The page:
It is the private hazard of a professional beer writer that his friends expect to be served great beers when they visit, and I am always happy to oblige. Such was the case recently, when I had a small party in my house. It was still winter in Massachusetts, so I bought a bunch of beers to suit the season. They all fit the theme of “British trading beers,” the ones British merchants used to ship to India, Russia and the Baltics, where they purchased furs, spices and other materials for the home front.
The flavor sensation of staled beer is variously described as soapy, fatty, sweaty or goaty. Other oxidized products in beer may impart winey, wet cardboard, cooked vegetable, celery, sour or acrid flavors.
Among the brews I had on offer were Saku Porter from Tallin, Estonia; Pripps D. Carnegie Stark-Porter from Stockholm (now apparently no longer made regularly by the brewery); Sinebrychoff Porter from Kerava, near Helsinki; Le Coq Russian Imperial Extra Double Stout made in Sussex, England, under the supervision of the Le Coq Brewery of Tartu, Estonia; and the Burton India Empire Ale from Burton-on-Trent in England, where the style originated.
As most of my guests were unfamiliar with these brews, I explained how, in the 1700s and 1800s, the British had supplied the czar with strong dark brews that warmed his imperial heart and soul in the Winter Palace at St. Petersburg and how these beers subsequently became known as “imperial” stouts and porters. These beers were eventually also brewed in the ports of call along the route, which is why we can now enjoy Baltic stouts and porters such as the ones that were on my table.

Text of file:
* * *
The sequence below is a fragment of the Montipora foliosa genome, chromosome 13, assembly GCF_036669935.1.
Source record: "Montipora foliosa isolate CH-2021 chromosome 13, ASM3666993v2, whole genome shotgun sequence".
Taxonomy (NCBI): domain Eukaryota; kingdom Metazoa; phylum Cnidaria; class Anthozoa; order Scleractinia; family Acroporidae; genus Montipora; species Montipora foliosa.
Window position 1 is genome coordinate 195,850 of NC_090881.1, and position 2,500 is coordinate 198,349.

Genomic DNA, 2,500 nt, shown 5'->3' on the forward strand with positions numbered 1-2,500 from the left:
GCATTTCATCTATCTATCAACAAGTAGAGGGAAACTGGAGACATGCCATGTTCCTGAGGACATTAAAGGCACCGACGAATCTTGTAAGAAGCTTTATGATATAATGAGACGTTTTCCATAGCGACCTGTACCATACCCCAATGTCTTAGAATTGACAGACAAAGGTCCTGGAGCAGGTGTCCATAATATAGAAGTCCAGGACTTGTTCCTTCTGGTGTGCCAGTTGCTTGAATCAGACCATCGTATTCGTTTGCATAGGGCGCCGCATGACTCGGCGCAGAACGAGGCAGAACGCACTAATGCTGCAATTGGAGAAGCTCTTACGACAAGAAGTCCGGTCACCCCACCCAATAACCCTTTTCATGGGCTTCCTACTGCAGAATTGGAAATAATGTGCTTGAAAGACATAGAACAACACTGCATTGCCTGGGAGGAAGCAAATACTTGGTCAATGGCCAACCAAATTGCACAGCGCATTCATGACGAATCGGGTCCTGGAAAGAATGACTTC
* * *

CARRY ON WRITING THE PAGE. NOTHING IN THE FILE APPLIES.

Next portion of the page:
I also talked about the problems the British had during the Raj in keeping their imperial troupes in India supplied with good ale, considering that the casks had to travel across the equator on a six-week sea voyage. Brewers of Burton-on-Trent learned to make their pale ales stronger in hop-bitterness and in alcohol, both anti-spoilage agents, so the beers would still drinkable on arrival. These beers came to be known as India pale ales. Finally, I mentioned how lucky we are that many package stores feature these rare beers for the discriminating connoisseur. And then we reached for the glasses.
I knew these beer brands were great when the left the brewery, because I had tasted all of them fresh on their home turf during my travels as a diligent itinerant imbiber. After my bravado speech, therefore, I expected utterances of enthusiastic delight. But, oh, what disaster! My guests sipped my offerings in polite and embarrassed silence. At best, I got kind mutterings about how “unusual” the tastes were. I then tasted the brews myself—and each and every one was positively awful, hideous, undrinkable! To paraphrase the words from one of Elgar’s “Pomp and Circumstance” marches, the brews had turned into “Beers of Faded Glory.”
I finally went to the basement and dragged out a case of Paulaner Pils, a Munich interpretation of a northern-German hoppy pale lager. That was all I had on hand, and that case disappeared in no time!